Four new studies have just been published on the 3.67-million-year-old hominin called “Little Foot” that was recovered very close to Johannesburg, South Africa, with its name attributed to its incredibly tiny foot bones.
As Live Science reports, the excavation work that has been required to successfully retrieve “Little Foot” from South African soil has been ongoing for the past 20 years. Scientists have now fully recovered, and cleaned, what is very close to being the complete skeleton of the hominin — who belongs to the genus Australopithecus.
Part of the reason why the bones were so difficult to retrieve is that these remains were exceedingly soft compared with the rocks that they had been encased in for over 3 million years, and scientists had to take great care not to damage them.
Scientists were first alerted to “Little Foot” back in 1994, when paleoanthropologist Ronald Clarke spied some intriguingly small bones that had been previously unearthed from the Sterkfontein caves. While researchers had originally thought that the bones in this collection belonged to monkeys, further study of them showed that some of the bones actually belonged to a new species of hominin.
It was Clarke who determined that “Little Foot” belonged to the Australopithecus genus, with this name translating to “southern ape.” Astoundingly, the skeletal remains of “Little Foot” are 90 percent complete — and this even surpasses the skeleton of the famous “Lucy,” as scientists have only recovered 40 percent of her skeletal remains.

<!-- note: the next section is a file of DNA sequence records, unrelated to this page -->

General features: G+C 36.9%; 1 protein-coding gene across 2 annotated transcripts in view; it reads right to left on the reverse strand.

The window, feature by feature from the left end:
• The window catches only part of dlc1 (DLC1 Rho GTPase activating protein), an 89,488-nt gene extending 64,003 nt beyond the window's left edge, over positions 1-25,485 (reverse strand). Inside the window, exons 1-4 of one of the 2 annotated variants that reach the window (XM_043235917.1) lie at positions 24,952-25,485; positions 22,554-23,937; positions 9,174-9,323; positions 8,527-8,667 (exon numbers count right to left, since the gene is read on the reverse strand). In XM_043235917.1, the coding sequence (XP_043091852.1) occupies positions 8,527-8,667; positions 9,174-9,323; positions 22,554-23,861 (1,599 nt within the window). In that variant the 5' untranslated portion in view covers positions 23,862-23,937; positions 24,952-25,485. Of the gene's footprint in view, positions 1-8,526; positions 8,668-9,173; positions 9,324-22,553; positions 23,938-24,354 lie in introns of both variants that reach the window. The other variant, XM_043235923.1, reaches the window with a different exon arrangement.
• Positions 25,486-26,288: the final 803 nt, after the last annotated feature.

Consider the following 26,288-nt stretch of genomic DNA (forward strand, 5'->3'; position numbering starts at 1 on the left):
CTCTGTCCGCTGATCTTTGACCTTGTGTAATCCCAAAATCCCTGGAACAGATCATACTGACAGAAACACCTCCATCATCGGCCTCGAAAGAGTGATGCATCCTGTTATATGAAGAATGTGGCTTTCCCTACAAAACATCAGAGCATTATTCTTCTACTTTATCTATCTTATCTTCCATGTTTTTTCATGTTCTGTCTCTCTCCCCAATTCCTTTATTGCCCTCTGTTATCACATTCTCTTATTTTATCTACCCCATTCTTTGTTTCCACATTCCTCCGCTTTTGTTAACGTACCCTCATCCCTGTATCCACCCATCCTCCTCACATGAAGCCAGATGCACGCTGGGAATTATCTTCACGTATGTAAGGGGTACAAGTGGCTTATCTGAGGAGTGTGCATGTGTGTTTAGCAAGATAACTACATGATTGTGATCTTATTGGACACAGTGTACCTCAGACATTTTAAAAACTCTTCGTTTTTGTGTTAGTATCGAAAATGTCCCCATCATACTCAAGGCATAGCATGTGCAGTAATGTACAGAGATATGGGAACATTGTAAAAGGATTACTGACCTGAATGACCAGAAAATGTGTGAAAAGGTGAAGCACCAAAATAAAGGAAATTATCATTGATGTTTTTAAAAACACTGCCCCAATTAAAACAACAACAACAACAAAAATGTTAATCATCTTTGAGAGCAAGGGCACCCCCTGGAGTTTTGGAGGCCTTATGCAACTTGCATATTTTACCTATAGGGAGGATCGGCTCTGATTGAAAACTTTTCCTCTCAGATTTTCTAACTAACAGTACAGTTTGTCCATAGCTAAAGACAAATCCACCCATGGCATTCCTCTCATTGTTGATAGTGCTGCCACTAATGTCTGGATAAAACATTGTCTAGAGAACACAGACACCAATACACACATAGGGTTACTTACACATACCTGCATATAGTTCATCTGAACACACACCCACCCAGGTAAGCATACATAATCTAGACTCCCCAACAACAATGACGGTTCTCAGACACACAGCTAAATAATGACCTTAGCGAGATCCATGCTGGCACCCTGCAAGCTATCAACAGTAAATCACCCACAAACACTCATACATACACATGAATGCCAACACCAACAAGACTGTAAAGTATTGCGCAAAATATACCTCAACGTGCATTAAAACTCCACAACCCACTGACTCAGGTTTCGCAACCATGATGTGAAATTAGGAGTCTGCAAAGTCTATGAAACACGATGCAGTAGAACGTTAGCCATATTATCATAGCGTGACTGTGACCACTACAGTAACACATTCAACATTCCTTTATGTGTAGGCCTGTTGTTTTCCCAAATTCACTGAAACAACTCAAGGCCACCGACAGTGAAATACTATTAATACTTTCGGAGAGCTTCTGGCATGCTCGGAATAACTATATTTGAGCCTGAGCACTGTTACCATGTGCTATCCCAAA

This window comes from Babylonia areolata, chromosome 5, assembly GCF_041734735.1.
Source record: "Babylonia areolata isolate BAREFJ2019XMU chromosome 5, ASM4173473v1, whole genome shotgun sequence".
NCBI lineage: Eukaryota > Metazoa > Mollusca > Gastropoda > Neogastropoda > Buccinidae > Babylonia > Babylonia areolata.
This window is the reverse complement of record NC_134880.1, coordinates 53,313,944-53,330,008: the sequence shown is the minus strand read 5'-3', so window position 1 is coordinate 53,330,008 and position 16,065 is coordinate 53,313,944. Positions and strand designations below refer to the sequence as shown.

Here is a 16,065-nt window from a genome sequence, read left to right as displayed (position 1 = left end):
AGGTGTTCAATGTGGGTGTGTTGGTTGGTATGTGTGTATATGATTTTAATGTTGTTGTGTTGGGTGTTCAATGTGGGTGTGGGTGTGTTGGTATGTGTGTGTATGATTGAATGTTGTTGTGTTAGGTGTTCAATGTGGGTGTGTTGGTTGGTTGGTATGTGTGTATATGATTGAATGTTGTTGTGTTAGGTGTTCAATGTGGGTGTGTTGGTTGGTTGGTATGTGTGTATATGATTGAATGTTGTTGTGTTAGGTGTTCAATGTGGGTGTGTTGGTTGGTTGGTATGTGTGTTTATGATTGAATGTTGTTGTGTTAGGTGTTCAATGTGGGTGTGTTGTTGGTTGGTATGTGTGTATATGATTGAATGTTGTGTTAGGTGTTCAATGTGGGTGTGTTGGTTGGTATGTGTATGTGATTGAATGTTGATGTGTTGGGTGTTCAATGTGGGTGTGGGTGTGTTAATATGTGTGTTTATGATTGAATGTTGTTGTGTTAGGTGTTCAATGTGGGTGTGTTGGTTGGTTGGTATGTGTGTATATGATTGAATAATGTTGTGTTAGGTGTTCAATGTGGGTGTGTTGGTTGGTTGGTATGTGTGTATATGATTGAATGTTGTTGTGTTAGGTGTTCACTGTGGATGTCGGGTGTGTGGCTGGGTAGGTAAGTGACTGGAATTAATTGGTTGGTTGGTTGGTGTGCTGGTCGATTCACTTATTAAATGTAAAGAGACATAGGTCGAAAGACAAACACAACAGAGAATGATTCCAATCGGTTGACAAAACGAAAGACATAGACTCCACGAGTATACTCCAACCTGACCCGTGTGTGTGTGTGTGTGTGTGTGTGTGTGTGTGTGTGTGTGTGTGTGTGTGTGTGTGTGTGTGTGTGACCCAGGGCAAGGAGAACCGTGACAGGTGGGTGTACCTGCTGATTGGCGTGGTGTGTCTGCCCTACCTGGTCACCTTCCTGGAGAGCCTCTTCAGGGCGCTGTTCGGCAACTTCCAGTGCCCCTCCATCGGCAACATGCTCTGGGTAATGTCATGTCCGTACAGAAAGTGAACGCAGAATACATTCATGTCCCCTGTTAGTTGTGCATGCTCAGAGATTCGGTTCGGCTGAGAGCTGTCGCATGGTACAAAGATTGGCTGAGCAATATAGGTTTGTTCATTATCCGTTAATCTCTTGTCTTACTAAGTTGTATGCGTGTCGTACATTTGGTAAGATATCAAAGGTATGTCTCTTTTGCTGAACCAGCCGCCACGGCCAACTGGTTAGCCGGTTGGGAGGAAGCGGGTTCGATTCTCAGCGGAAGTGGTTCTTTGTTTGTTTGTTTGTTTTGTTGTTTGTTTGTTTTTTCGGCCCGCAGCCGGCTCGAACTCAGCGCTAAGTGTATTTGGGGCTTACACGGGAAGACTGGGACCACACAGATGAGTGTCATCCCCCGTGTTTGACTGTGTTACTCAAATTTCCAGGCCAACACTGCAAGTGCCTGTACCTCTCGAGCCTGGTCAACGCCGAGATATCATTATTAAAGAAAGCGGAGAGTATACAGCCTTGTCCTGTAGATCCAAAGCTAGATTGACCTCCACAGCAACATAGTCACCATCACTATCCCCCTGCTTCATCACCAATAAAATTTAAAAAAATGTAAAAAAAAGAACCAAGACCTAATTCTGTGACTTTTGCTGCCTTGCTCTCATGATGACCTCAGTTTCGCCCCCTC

As musculoskeletal biologist Robin Crompton explained, the completed excavation of “Little Foot” marks the first time in history that scientists have been able to retrieve such a large proportion of the skeletal remains of a hominin, which is “almost a miracle.”
“We have, for the first time so far anywhere in the world for early human relatives, and the only time until the Nariokotome Homo erectus boy at 1.5 million years old, far younger than her 3.67 million-year-old age, complete upper and lower limb bones, so estimation of bone lengths, which is common practice but obviously has its risks, is unnecessary.”
In terms of stature, “Little Foot” was a vegetarian female who is estimated to have been roughly 4-foot, 3-inches tall when standing fully upright. Crucially, it was also discovered that, unlike her predecessors, her arms were shorter and not as long as her legs. Scientists believe that her arms and legs would actually have been remarkably similar to modern humans today, according to Crompton.
“My analysis of her skeleton shows that she, and the rest of the local population of her species at that time, were under active natural selection for an ability to walk efficiently, fully upright, on the ground over medium to long distances.”
Since the excavation of “Little Foot” was just recently completed, there are now four different studies available to read. These studies have not had time to be peer-reviewed as yet, but are available on bioRxiv.